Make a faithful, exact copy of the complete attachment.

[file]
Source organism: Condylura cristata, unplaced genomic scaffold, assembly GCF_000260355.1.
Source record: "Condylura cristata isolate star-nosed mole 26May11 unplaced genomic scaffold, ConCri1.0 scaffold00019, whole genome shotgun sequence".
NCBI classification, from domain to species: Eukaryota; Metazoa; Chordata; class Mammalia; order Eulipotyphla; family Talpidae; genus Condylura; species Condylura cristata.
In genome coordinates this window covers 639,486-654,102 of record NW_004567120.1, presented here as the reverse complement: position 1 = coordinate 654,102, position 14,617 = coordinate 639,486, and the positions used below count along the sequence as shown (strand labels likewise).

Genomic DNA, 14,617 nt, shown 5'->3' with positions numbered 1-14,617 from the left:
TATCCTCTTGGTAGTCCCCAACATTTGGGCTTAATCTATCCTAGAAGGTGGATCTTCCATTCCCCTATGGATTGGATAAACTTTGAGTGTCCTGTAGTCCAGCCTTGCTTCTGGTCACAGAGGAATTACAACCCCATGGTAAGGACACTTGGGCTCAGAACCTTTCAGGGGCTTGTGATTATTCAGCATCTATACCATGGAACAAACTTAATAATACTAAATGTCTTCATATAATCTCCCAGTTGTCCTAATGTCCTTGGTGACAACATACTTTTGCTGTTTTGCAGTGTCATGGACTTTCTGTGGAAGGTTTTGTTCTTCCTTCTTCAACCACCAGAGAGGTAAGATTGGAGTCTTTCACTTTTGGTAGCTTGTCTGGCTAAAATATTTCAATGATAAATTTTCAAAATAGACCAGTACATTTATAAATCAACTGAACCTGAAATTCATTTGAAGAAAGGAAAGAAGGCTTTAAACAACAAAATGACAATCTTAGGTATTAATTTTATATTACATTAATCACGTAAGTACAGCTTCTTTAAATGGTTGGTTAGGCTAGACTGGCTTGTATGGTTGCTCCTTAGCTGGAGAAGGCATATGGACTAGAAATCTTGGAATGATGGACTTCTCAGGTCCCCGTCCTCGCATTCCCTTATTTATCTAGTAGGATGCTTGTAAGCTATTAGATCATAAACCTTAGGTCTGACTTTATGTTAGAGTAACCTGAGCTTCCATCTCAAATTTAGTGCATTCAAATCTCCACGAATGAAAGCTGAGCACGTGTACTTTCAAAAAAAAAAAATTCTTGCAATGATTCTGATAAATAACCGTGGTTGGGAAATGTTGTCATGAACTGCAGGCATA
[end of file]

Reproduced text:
Source organism: Condylura cristata, unplaced genomic scaffold, assembly GCF_000260355.1.
Source record: "Condylura cristata isolate star-nosed mole 26May11 unplaced genomic scaffold, ConCri1.0 scaffold00019, whole genome shotgun sequence".
NCBI classification, from domain to species: Eukaryota; Metazoa; Chordata; class Mammalia; order Eulipotyphla; family Talpidae; genus Condylura; species Condylura cristata.
In genome coordinates this window covers 639,486-654,102 of record NW_004567120.1, presented here as the reverse complement: position 1 = coordinate 654,102, position 14,617 = coordinate 639,486, and the positions used below count along the sequence as shown (strand labels likewise).

Genomic DNA, 14,617 nt, shown 5'->3' with positions numbered 1-14,617 from the left:
TATCCTCTTGGTAGTCCCCAACATTTGGGCTTAATCTATCCTAGAAGGTGGATCTTCCATTCCCCTATGGATTGGATAAACTTTGAGTGTCCTGTAGTCCAGCCTTGCTTCTGGTCACAGAGGAATTACAACCCCATGGTAAGGACACTTGGGCTCAGAACCTTTCAGGGGCTTGTGATTATTCAGCATCTATACCATGGAACAAACTTAATAATACTAAATGTCTTCATATAATCTCCCAGTTGTCCTAATGTCCTTGGTGACAACATACTTTTGCTGTTTTGCAGTGTCATGGACTTTCTGTGGAAGGTTTTGTTCTTCCTTCTTCAACCACCAGAGAGGTAAGATTGGAGTCTTTCACTTTTGGTAGCTTGTCTGGCTAAAATATTTCAATGATAAATTTTCAAAATAGACCAGTACATTTATAAATCAACTGAACCTGAAATTCATTTGAAGAAAGGAAAGAAGGCTTTAAACAACAAAATGACAATCTTAGGTATTAATTTTATATTACATTAATCACGTAAGTACAGCTTCTTTAAATGGTTGGTTAGGCTAGACTGGCTTGTATGGTTGCTCCTTAGCTGGAGAAGGCATATGGACTAGAAATCTTGGAATGATGGACTTCTCAGGTCCCCGTCCTCGCATTCCCTTATTTATCTAGTAGGATGCTTGTAAGCTATTAGATCATAAACCTTAGGTCTGACTTTATGTTAGAGTAACCTGAGCTTCCATCTCAAATTTAGTGCATTCAAATCTCCACGAATGAAAGCTGAGCACGTGTACTTTCAAAAAAAAAAAATTCTTGCAATGATTCTGATAAATAACCGTGGTTGGGAAATGTTGTCATGAACTGCAGGCATA